Universal Elementary Education
It is to make education available to all the children between the ages of 6 to 14 or in class I – VII. This means the education to all children during Elementary or Primary either by formal education or Informal education.
The Universalisation of elementary education has been the most important goal of Indian since its independence.
By this, the parliament of India has passed the law, by 86th amendment Act 2002 to make elementary education a Fundamental Right for children aged 6-14.
The programme main objective is to make sure the five years of primary education for all the children and eight years of schooling.
Educational Development in India since 1951
Mass education was never a priority during the British period. The colonial rule transformed an intermediate literate society into a predominantly illiterate society.
Ever since Independence, an educational explosion has taken place in India.
“Today, the number of pupils in India outnumber the total population of England, France, Canada, and Norway taken together.J.B.G. Tilak
“Every sixth student in the world enrolled at the primary level, every seventh in the secondary level and every eighth in the tertiary level is an Indian”.
Before we launched our Five Year Plans, only about 1.2 percent of GNP was invested in education. But now the public investment increased to about 3.5 percent of GNP.
Though the educational expansion in India is remarkable quantity, quality and equity have become an elusive triangle of the Indian education system.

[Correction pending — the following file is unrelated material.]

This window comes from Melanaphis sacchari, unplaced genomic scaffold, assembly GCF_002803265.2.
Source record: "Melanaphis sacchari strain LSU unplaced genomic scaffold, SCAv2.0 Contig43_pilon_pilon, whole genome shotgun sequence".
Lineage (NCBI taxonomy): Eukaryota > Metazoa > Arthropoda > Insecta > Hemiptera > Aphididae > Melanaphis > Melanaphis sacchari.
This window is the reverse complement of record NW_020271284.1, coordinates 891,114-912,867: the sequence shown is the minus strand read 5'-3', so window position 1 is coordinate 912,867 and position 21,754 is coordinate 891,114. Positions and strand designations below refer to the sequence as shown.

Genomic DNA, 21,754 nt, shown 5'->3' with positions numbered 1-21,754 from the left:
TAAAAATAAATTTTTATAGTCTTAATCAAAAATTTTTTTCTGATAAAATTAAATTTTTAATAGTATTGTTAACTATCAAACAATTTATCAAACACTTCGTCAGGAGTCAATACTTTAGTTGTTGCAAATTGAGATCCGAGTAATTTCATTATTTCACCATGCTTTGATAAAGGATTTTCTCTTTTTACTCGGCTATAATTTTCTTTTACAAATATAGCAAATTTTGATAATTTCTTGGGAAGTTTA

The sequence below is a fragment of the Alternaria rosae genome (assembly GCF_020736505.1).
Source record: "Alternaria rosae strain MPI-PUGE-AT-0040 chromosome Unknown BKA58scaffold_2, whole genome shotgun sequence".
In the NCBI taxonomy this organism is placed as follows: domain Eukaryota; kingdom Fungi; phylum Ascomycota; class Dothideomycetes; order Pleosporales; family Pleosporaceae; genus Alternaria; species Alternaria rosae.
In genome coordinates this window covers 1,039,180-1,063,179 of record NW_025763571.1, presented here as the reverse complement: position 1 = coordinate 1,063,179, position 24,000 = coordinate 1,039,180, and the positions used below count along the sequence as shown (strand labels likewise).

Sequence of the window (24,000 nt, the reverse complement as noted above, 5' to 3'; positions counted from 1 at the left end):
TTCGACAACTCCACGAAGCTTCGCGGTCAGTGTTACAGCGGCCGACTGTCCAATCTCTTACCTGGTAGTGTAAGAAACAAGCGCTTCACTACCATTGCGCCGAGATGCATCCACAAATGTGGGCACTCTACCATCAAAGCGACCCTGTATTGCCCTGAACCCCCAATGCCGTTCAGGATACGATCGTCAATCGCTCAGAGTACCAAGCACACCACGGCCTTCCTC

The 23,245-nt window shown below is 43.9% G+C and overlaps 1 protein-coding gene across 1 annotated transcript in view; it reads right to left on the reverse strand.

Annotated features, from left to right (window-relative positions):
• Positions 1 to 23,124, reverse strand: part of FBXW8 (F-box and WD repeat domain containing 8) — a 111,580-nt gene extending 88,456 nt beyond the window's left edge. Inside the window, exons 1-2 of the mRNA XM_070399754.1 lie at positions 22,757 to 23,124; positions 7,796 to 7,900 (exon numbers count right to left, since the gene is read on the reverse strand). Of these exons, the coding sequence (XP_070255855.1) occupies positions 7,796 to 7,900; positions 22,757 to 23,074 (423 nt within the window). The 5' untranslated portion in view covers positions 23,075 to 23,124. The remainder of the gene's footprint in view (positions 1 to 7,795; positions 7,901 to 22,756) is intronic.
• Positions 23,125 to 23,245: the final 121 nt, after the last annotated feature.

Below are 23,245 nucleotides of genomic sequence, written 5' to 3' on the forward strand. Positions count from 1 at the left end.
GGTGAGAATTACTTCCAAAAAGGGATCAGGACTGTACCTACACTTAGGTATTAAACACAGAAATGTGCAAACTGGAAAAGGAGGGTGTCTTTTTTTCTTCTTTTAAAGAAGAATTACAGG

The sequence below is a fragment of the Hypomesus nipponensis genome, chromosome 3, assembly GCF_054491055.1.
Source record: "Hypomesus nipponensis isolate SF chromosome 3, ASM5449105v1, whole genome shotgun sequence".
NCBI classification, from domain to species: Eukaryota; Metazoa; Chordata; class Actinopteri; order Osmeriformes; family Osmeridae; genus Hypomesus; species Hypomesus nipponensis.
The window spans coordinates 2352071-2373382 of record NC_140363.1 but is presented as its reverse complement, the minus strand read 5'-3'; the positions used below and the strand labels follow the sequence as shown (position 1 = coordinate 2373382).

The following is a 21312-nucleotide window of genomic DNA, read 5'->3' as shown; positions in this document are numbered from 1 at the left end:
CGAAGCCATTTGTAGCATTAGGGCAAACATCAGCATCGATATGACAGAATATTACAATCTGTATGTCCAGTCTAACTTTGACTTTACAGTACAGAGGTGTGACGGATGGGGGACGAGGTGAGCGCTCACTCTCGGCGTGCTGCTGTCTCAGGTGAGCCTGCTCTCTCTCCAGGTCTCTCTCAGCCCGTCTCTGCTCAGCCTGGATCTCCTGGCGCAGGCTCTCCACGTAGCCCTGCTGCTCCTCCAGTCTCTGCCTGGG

The greatest failure of the Indian educational system relates to the goal of universalization of elementary education. At the secondary level, vocationalization has not yielded the desired results.
Courses introduced in the vocational stream at the higher secondary level are of nominal nature and they do not really help the students get jobs.
And it is only the upper and the middle classes who get the benefits of the education system. Even after thirty years of independence, in 1978 it was found that “70 percent of the seats in secondary schools and 80 percent of the seats in higher education are taken up by the top 30 percent of income groups”.
There is no reason to believe that the position has changed for the better. There is a mismatch between demand for and supply of manpower and growth in unemployment and a fall in the quality of education.
The Indian education system is marked by inequalities. There are differences in the rates of literacy between rural and urban populations, between men and women, between backward and non-backward castes, between states, and between districts within a state.
One of the basic problems of the educational sector is under-investment. The data relating to the allocation of financial resources during the last fifty years confirms this point.
Only during the First Five Year Plan, priority was given to mass education. Elementary education and adult education programmes received nearly three-fifths of the resources allocated for education. There was a decline in the importance attached to them in subsequent plans.
We should have achieved the goal of universalization of primary education by 1960, that is, within ten years from the commencement of the Constitution. But, we are nowhere near the goal even today.
One of the secrets of the rapid economic development of Japan is the emphasis it laid on primary and vocational education and the allocation of huge financial resources to these sectors.
Child labor is one of the important reasons for not achieving the goal of universalization of primary education. And the majority of the children drop out of school because of this.